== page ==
With the help of artificial intelligence, machine learning, and cadavers donated to science, Navy researchers are building ultra-realistic digital human models that will help them learn how various military platforms and combat equipment affect a sailor’s body over time.

Officials imagine a future in which every sailor will get their own “digital twin” to demonstrate how different tasks or career fields would affect their bodies over the years.

This is the world of the Incapacitation Prediction for Readiness in Expeditionary Domains, or I-PREDICT, an Office of Naval Research effort years in the making that may soon be helping those in Navy aviation and the fast boat communities, among others, to better protect their bodies of sailors from long-term damage.

The Navy’s fiscal 2025 budget request calls for $1.3 million to develop I-PREDICT, wrapping up a total three-year spend of $7.8 million.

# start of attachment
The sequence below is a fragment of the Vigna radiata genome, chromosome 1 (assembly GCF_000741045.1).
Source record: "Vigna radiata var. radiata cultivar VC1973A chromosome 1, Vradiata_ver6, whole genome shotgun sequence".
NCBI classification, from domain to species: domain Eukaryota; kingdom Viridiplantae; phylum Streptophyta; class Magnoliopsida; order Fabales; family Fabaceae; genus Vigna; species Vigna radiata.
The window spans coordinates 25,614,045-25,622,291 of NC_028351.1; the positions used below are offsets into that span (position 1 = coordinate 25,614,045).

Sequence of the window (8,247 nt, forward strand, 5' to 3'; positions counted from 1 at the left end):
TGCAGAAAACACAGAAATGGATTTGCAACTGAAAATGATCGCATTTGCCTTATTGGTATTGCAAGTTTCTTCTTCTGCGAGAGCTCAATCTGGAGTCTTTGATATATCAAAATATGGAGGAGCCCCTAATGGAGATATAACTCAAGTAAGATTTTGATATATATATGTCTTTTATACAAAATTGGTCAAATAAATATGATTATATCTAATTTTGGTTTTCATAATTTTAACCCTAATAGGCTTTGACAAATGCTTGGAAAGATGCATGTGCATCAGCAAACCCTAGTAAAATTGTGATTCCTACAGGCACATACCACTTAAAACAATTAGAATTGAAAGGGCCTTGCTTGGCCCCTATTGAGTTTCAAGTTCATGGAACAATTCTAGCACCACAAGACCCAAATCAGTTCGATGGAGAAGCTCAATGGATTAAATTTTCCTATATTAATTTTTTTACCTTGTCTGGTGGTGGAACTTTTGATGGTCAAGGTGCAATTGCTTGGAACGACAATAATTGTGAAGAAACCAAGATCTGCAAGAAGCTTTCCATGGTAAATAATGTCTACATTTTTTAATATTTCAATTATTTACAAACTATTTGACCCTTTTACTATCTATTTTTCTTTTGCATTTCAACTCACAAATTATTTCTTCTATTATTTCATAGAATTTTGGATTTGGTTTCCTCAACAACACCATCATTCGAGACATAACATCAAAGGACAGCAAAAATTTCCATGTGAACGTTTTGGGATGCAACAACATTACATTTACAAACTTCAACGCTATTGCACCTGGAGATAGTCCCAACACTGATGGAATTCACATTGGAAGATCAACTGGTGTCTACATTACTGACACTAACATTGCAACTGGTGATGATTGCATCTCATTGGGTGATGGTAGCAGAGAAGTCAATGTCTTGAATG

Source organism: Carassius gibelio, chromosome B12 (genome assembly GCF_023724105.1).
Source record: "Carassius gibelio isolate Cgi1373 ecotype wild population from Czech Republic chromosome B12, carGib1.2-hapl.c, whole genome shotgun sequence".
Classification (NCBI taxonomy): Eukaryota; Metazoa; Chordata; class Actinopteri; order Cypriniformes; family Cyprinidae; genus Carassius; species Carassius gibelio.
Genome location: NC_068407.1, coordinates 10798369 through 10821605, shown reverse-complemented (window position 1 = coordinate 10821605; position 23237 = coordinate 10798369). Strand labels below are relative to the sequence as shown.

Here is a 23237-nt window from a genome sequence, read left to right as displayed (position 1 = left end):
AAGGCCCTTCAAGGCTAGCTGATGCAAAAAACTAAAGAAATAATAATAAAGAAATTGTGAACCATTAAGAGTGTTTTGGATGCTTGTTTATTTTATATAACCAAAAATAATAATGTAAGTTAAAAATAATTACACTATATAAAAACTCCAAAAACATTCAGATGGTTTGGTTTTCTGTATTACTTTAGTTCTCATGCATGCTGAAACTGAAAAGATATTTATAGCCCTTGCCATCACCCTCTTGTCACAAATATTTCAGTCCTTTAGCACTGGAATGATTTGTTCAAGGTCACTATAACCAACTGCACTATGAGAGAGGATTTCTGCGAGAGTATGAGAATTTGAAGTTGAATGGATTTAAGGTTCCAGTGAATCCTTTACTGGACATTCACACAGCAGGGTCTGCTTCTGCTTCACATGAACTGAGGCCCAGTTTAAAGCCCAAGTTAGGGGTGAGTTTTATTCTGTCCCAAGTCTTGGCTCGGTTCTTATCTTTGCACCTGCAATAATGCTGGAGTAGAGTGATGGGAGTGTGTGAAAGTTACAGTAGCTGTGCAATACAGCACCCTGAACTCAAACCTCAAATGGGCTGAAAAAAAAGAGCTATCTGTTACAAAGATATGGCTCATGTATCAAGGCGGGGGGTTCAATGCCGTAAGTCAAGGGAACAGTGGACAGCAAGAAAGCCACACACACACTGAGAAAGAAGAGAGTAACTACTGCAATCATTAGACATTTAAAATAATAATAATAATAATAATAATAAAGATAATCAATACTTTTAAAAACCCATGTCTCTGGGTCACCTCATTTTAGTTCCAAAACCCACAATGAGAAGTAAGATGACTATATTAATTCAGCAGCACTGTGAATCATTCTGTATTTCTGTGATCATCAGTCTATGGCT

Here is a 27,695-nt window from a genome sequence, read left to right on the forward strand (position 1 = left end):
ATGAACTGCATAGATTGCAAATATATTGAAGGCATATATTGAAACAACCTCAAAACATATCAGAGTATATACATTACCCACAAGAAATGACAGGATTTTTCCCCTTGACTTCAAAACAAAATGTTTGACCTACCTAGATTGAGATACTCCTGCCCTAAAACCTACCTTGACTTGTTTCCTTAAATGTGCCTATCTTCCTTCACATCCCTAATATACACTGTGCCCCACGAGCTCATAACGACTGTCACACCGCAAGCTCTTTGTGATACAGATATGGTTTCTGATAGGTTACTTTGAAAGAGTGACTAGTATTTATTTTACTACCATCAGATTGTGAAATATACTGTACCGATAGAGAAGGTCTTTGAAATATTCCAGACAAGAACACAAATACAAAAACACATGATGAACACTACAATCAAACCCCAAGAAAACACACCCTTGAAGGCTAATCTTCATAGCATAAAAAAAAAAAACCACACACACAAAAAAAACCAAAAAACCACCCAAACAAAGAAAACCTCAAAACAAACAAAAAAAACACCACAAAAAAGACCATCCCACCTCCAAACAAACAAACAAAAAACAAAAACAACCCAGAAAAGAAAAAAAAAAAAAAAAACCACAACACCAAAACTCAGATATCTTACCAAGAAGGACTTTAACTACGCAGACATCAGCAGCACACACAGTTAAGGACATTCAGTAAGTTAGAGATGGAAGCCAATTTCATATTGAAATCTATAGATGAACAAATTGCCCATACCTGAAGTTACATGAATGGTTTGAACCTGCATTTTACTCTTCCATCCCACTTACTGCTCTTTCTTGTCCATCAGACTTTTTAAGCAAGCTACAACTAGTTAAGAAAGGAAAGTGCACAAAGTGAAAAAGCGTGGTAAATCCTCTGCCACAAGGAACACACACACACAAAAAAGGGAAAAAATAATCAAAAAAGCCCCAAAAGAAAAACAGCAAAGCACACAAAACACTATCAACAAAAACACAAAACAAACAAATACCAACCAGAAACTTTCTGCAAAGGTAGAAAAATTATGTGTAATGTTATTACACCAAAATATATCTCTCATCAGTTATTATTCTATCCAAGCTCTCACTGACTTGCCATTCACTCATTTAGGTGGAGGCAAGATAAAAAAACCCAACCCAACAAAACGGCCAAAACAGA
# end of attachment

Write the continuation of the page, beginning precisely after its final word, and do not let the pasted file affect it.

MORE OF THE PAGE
It’s a big year for the program, which may have the chance to prove its value in three real-world use cases.

Those cases include tests on the load and distribution of bulky aviator helmets,; safe and effective designs for gunners’ belts and an improved seat design for Navy air crews, according to Tim Bentley, I-PREDICT’s inventor at ONR.

“It is the best crash test dummy in the world,” Bentley said of these digital human models. “We can look at very small [movement] subcomponents: bending, flexing, straining. We can use physics to understand what happens to the human – take it way back down to the very fundamentals of how people grow together, how their tissues respond and how to put them together again.”